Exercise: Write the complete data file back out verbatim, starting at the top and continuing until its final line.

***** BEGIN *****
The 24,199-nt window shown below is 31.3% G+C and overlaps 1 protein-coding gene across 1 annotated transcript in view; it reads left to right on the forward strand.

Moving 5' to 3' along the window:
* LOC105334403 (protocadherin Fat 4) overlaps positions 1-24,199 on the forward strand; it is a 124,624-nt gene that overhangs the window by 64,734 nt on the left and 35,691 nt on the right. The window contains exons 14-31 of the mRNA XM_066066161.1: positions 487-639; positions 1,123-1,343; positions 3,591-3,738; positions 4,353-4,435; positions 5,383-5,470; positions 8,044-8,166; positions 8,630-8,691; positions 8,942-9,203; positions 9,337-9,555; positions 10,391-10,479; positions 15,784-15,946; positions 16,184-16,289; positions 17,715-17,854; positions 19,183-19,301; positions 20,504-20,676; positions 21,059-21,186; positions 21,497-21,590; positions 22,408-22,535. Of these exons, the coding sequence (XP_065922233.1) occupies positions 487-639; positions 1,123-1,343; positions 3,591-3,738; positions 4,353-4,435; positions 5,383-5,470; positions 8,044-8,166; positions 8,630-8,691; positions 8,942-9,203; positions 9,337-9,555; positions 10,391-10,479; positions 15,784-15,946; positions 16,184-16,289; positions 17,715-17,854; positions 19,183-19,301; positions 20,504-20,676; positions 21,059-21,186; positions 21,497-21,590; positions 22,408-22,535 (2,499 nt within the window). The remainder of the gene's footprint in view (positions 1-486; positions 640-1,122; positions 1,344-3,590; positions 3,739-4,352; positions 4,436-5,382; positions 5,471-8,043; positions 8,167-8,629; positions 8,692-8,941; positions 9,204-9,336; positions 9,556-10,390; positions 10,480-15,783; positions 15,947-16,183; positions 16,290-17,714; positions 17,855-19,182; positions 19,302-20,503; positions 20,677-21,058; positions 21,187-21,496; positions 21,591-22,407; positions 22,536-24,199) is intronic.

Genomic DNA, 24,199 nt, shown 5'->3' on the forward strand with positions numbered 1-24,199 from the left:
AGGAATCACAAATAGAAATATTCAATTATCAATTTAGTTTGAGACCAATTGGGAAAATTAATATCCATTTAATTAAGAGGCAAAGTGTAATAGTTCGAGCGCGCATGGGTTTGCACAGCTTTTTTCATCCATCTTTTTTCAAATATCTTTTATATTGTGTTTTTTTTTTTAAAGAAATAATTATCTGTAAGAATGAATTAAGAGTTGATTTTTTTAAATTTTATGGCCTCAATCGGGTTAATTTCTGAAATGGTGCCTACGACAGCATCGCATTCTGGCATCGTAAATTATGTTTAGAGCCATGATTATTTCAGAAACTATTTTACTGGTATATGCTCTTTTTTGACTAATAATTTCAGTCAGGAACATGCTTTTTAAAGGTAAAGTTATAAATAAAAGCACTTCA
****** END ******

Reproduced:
The 24,199-nt window shown below is 31.3% G+C and overlaps 1 protein-coding gene across 1 annotated transcript in view; it reads left to right on the forward strand.

Moving 5' to 3' along the window:
* LOC105334403 (protocadherin Fat 4) overlaps positions 1-24,199 on the forward strand; it is a 124,624-nt gene that overhangs the window by 64,734 nt on the left and 35,691 nt on the right. The window contains exons 14-31 of the mRNA XM_066066161.1: positions 487-639; positions 1,123-1,343; positions 3,591-3,738; positions 4,353-4,435; positions 5,383-5,470; positions 8,044-8,166; positions 8,630-8,691; positions 8,942-9,203; positions 9,337-9,555; positions 10,391-10,479; positions 15,784-15,946; positions 16,184-16,289; positions 17,715-17,854; positions 19,183-19,301; positions 20,504-20,676; positions 21,059-21,186; positions 21,497-21,590; positions 22,408-22,535. Of these exons, the coding sequence (XP_065922233.1) occupies positions 487-639; positions 1,123-1,343; positions 3,591-3,738; positions 4,353-4,435; positions 5,383-5,470; positions 8,044-8,166; positions 8,630-8,691; positions 8,942-9,203; positions 9,337-9,555; positions 10,391-10,479; positions 15,784-15,946; positions 16,184-16,289; positions 17,715-17,854; positions 19,183-19,301; positions 20,504-20,676; positions 21,059-21,186; positions 21,497-21,590; positions 22,408-22,535 (2,499 nt within the window). The remainder of the gene's footprint in view (positions 1-486; positions 640-1,122; positions 1,344-3,590; positions 3,739-4,352; positions 4,436-5,382; positions 5,471-8,043; positions 8,167-8,629; positions 8,692-8,941; positions 9,204-9,336; positions 9,556-10,390; positions 10,480-15,783; positions 15,947-16,183; positions 16,290-17,714; positions 17,855-19,182; positions 19,302-20,503; positions 20,677-21,058; positions 21,187-21,496; positions 21,591-22,407; positions 22,536-24,199) is intronic.

Genomic DNA, 24,199 nt, shown 5'->3' on the forward strand with positions numbered 1-24,199 from the left:
AGGAATCACAAATAGAAATATTCAATTATCAATTTAGTTTGAGACCAATTGGGAAAATTAATATCCATTTAATTAAGAGGCAAAGTGTAATAGTTCGAGCGCGCATGGGTTTGCACAGCTTTTTTCATCCATCTTTTTTCAAATATCTTTTATATTGTGTTTTTTTTTTTAAAGAAATAATTATCTGTAAGAATGAATTAAGAGTTGATTTTTTTAAATTTTATGGCCTCAATCGGGTTAATTTCTGAAATGGTGCCTACGACAGCATCGCATTCTGGCATCGTAAATTATGTTTAGAGCCATGATTATTTCAGAAACTATTTTACTGGTATATGCTCTTTTTTGACTAATAATTTCAGTCAGGAACATGCTTTTTAAAGGTAAAGTTATAAATAAAAGCACTTCA